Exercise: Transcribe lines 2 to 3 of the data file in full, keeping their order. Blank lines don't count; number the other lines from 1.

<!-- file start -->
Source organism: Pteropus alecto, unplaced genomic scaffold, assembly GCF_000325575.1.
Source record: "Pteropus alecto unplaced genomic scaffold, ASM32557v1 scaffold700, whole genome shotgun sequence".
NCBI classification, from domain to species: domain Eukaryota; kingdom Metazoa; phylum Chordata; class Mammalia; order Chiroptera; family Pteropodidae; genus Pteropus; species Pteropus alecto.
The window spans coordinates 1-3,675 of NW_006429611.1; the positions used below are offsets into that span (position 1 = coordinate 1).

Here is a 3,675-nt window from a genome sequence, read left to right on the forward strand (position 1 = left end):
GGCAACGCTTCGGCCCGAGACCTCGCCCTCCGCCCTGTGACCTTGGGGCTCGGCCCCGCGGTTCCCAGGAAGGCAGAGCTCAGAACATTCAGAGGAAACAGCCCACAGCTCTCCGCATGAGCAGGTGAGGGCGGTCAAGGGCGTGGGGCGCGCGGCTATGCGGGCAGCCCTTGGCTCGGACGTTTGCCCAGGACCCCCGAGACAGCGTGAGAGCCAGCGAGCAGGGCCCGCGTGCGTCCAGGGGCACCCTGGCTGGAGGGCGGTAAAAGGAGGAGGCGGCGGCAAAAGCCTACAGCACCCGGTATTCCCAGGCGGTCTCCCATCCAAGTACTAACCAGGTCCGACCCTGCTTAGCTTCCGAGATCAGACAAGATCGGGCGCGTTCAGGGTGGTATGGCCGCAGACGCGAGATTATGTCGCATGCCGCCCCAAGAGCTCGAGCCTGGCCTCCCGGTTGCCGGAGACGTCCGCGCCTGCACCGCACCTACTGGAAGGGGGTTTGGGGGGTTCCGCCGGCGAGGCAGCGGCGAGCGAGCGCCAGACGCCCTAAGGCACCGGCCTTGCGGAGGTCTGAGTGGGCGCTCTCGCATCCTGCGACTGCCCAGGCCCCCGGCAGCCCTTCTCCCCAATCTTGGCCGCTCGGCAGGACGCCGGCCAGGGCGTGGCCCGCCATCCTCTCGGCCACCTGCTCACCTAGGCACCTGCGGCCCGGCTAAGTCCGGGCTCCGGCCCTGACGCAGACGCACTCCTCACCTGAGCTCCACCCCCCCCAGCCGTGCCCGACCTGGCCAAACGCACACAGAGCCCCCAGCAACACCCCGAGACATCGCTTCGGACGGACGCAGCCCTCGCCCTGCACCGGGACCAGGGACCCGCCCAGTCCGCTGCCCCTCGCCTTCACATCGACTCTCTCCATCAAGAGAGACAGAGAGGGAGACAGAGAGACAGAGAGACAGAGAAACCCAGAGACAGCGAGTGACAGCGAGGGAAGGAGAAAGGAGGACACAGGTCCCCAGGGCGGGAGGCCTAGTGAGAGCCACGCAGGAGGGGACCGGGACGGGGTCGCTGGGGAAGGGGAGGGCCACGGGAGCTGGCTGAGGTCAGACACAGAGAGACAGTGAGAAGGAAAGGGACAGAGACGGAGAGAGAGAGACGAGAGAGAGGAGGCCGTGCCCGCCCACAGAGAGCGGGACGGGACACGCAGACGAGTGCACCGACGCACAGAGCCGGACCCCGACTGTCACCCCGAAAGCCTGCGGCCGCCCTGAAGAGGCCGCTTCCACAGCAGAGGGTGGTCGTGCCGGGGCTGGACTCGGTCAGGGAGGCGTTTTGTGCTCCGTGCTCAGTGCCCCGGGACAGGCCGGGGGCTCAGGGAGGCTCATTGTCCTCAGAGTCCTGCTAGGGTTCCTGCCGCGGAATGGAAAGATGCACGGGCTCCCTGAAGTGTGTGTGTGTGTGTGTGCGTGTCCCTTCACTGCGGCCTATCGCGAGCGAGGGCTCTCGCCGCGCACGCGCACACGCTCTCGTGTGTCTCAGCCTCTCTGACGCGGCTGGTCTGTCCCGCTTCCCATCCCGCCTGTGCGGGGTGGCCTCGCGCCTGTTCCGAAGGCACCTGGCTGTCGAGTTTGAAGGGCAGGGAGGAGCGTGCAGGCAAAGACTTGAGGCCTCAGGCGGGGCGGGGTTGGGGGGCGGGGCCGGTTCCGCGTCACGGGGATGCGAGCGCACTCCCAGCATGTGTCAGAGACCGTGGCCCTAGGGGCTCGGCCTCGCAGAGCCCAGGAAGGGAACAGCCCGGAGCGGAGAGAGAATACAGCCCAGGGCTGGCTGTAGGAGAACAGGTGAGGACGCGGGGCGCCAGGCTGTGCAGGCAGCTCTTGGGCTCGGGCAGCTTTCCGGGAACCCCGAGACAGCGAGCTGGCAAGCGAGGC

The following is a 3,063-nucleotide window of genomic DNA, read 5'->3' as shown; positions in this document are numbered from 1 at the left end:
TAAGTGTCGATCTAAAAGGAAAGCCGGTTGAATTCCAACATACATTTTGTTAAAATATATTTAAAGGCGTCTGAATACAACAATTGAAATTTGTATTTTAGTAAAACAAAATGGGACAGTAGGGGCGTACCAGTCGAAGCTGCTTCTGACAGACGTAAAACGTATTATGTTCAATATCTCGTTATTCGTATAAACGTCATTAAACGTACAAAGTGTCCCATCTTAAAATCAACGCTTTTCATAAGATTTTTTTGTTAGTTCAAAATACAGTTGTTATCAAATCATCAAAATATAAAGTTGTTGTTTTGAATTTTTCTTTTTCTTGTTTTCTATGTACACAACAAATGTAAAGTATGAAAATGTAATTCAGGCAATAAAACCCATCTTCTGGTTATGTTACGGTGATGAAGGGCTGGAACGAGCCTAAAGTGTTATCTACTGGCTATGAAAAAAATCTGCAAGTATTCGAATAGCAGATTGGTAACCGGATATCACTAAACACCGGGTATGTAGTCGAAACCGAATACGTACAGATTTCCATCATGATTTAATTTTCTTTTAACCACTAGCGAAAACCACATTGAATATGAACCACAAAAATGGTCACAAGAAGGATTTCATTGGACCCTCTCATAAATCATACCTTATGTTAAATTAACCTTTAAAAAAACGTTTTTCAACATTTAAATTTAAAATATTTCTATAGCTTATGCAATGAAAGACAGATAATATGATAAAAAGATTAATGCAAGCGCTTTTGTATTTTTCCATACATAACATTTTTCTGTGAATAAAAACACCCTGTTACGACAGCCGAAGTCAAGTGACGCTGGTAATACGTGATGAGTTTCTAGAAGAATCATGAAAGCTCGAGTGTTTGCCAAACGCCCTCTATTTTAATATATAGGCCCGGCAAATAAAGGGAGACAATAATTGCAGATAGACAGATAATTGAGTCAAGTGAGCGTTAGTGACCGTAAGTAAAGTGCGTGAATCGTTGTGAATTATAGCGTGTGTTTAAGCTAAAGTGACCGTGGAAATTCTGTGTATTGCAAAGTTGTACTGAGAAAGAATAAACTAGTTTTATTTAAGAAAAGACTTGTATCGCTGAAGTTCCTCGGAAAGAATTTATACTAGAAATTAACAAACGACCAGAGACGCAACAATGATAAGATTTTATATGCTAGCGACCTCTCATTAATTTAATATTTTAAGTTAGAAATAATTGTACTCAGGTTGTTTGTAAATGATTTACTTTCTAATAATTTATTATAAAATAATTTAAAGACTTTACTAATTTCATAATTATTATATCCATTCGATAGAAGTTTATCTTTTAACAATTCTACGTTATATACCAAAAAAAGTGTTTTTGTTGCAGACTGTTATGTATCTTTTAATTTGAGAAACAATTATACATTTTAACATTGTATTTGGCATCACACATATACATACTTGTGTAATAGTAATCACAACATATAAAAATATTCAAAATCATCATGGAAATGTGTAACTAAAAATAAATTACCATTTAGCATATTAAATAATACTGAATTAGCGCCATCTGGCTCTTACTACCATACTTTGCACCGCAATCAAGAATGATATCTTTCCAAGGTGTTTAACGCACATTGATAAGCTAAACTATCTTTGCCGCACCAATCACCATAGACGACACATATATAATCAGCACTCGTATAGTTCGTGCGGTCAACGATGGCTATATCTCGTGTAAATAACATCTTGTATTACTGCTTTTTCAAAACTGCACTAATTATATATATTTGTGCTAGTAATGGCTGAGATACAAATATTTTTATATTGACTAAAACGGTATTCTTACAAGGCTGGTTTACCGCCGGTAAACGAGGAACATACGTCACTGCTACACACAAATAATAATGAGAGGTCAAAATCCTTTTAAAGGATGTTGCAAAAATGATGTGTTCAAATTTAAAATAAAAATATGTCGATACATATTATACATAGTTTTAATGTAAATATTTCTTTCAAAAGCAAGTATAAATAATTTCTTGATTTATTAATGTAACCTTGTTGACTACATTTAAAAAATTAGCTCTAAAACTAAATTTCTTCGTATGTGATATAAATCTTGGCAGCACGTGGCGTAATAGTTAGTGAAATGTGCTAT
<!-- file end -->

Source record: "Pteropus alecto unplaced genomic scaffold, ASM32557v1 scaffold700, whole genome shotgun sequence".
NCBI classification, from domain to species: domain Eukaryota; kingdom Metazoa; phylum Chordata; class Mammalia; order Chiroptera; family Pteropodidae; genus Pteropus; species Pteropus alecto.